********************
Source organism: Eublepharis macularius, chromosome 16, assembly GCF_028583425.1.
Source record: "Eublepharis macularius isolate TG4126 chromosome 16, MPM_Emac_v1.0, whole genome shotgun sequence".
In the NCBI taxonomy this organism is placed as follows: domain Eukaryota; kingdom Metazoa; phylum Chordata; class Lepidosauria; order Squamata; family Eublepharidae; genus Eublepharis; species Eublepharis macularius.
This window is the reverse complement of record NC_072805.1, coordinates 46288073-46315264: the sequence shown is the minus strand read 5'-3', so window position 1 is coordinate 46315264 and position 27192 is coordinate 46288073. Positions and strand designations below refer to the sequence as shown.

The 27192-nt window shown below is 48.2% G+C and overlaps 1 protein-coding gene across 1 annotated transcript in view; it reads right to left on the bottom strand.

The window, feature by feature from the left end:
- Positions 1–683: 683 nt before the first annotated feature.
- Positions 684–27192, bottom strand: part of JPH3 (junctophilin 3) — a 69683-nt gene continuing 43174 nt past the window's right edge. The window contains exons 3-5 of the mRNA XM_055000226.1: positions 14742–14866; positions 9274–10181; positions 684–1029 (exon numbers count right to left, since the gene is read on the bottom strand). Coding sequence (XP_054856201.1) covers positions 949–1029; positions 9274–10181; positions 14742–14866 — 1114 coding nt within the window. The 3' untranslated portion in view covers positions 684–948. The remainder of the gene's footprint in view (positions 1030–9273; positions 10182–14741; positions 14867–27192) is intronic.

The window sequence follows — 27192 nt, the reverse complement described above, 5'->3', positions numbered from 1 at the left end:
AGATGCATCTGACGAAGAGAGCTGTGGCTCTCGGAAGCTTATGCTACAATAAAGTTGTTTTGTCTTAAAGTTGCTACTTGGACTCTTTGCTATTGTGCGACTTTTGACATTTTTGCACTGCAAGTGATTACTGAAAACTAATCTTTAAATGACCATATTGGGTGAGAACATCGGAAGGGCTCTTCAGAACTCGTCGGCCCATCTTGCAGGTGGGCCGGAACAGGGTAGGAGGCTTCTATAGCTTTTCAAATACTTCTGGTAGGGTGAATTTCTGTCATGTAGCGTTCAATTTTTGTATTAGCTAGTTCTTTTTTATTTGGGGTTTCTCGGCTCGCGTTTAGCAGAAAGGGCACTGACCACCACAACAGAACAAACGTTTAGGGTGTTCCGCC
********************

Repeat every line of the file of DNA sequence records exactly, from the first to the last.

Source organism: Eublepharis macularius, chromosome 16, assembly GCF_028583425.1.
Source record: "Eublepharis macularius isolate TG4126 chromosome 16, MPM_Emac_v1.0, whole genome shotgun sequence".
In the NCBI taxonomy this organism is placed as follows: domain Eukaryota; kingdom Metazoa; phylum Chordata; class Lepidosauria; order Squamata; family Eublepharidae; genus Eublepharis; species Eublepharis macularius.
This window is the reverse complement of record NC_072805.1, coordinates 46288073-46315264: the sequence shown is the minus strand read 5'-3', so window position 1 is coordinate 46315264 and position 27192 is coordinate 46288073. Positions and strand designations below refer to the sequence as shown.

The 27192-nt window shown below is 48.2% G+C and overlaps 1 protein-coding gene across 1 annotated transcript in view; it reads right to left on the bottom strand.

The window, feature by feature from the left end:
- Positions 1–683: 683 nt before the first annotated feature.
- Positions 684–27192, bottom strand: part of JPH3 (junctophilin 3) — a 69683-nt gene continuing 43174 nt past the window's right edge. The window contains exons 3-5 of the mRNA XM_055000226.1: positions 14742–14866; positions 9274–10181; positions 684–1029 (exon numbers count right to left, since the gene is read on the bottom strand). Coding sequence (XP_054856201.1) covers positions 949–1029; positions 9274–10181; positions 14742–14866 — 1114 coding nt within the window. The 3' untranslated portion in view covers positions 684–948. The remainder of the gene's footprint in view (positions 1030–9273; positions 10182–14741; positions 14867–27192) is intronic.

The window sequence follows — 27192 nt, the reverse complement described above, 5'->3', positions numbered from 1 at the left end:
AGATGCATCTGACGAAGAGAGCTGTGGCTCTCGGAAGCTTATGCTACAATAAAGTTGTTTTGTCTTAAAGTTGCTACTTGGACTCTTTGCTATTGTGCGACTTTTGACATTTTTGCACTGCAAGTGATTACTGAAAACTAATCTTTAAATGACCATATTGGGTGAGAACATCGGAAGGGCTCTTCAGAACTCGTCGGCCCATCTTGCAGGTGGGCCGGAACAGGGTAGGAGGCTTCTATAGCTTTTCAAATACTTCTGGTAGGGTGAATTTCTGTCATGTAGCGTTCAATTTTTGTATTAGCTAGTTCTTTTTTATTTGGGGTTTCTCGGCTCGCGTTTAGCAGAAAGGGCACTGACCACCACAACAGAACAAACGTTTAGGGTGTTCCGCC